Essay On Benedict

Benedict Arnold: Marked As A Traitor

Benedict Arnold was an American hero. He might have even been the best general the United States had. But during a bleak moment of envy, hurt and distrust, an admirable leader turned into a monster that could not be turned back. When he was at his lowest, he decided to surrender West Point, a fort that was essential to the Americans during the Revolution, over to the British. He did not succeed, but he still managed to get away before he was caught. Arnold’s name was now to be forever associated with treachery and dishonesty (Creighton). But has anyone stopped to think why Benedict Arnold strayed onto the path of betrayal? What led him to be disloyal to a country he had fought with since the French and Indian War? No one retaliates to an action without an action to retaliate to. Although Benedict Arnold is known as America’s most famous traitor, his acts of treason can surely be justified.
First of all, Benedict Arnold did plenty for the Revolution but was never truly thanked or paid for his services. He had suffered a leg wound in an assault on Quebec, was reinjured at the Battle of Saratoga and left crippled forever but never received any medal of honor (Who Served Here?). He gave his own money and time to train his forces so that they could be the best in the army (Creighton), but he was never shown any gratitude. He also happened to be a very good general. He always fought his hardest and thought quickly (Dell 51-53). For example, at Lake Champlain, he burned the American fleets so that the British could not steal them and use them (Dell 55). To most, it seemed like Arnold was out of his mind, but it was really just him planning ahead. Also, he was always optimistic and encouraging his troops in severe conditions, especially on the trip to Quebec. (Who Served Here?). Arnold also had a sense of when and when not to attack, an extremely useful quality to have when leading an army. At Saratoga, General Horatio Gates did not want to send the troops in for battle, but Arnold realized that the time for battle was now. He took command and led them in fearlessly while General Gates stayed back at camp (Dell 63-64). Even with his quick thinking and military smarts, Arnold did not receive the praise he deserved after winning the Battle of Saratoga, a turning point in the American Revolution.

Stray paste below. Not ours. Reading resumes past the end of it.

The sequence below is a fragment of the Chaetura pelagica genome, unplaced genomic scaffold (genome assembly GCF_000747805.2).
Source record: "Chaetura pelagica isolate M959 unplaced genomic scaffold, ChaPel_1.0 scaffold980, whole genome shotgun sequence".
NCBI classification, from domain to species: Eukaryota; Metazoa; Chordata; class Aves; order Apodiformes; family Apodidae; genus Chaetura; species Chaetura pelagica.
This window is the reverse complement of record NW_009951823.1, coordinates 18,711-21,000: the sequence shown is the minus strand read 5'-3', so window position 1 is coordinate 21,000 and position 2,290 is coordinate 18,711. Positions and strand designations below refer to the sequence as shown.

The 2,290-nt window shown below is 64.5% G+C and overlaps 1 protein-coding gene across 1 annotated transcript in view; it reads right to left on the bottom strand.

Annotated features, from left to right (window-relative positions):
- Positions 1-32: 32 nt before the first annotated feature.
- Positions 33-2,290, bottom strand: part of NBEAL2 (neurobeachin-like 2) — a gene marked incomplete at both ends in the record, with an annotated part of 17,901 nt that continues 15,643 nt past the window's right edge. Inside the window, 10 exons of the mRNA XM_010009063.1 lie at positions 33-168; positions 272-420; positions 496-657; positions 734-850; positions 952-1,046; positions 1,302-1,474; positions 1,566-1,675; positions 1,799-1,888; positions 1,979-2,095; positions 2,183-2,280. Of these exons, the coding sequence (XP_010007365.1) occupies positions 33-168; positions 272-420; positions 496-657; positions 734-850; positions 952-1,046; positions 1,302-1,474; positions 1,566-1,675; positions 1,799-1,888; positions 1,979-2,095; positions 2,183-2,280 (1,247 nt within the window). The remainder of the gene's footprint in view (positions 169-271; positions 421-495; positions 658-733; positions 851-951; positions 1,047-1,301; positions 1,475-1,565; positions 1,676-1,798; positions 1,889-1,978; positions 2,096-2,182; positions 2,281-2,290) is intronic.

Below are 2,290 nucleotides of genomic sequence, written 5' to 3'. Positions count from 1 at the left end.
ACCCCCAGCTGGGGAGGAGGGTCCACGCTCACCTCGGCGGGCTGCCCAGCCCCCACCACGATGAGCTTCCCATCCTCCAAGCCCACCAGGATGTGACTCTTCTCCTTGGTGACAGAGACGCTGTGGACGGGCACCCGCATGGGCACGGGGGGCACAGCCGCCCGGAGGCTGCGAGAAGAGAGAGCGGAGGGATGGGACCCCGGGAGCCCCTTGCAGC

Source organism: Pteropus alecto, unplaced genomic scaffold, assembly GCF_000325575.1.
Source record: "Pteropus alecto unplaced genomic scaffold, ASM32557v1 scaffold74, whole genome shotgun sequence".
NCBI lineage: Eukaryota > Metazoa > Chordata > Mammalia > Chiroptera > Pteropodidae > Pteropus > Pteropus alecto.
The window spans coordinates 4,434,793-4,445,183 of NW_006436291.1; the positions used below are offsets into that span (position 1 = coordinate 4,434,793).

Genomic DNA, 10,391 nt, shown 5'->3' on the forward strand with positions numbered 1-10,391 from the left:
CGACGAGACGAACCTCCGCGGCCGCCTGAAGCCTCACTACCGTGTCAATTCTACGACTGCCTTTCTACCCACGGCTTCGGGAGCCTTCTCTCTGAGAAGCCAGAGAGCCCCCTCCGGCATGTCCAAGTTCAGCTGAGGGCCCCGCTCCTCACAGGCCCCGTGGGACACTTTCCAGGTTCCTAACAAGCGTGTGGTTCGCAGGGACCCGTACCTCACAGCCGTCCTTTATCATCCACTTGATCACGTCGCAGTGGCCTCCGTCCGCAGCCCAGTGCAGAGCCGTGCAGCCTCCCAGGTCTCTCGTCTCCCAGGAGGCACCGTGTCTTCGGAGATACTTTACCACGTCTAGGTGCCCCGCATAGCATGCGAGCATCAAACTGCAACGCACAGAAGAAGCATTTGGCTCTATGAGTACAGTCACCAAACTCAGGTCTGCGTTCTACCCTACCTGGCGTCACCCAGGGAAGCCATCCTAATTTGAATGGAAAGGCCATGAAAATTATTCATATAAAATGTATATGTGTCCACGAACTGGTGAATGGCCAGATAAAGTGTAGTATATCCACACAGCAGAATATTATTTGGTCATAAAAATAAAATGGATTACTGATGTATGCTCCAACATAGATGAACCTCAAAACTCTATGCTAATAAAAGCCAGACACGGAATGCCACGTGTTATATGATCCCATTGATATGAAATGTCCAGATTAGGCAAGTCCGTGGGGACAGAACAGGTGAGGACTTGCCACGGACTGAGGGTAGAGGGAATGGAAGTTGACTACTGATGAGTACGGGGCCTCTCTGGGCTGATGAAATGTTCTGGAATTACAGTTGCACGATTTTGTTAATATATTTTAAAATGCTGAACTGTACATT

Arnold was denied appreciation and credit time after time. He was always passed over for promotion, even when he clearly earned it. After he basically gave a leg for the cause (Who Served Here?), Congress promoted five of his juniors instead of promoting him. They did advance his rank later, but he was still below the rank of the other five. They kept declining his requests to restore his seniority, and did not do so until after the Battle of Saratoga, a whole year later (Kirby). It was later found out that the only reason he was not promoted much earlier was that many people were jealous of him (Creighton). Arnold also rarely got credit for his work. For...

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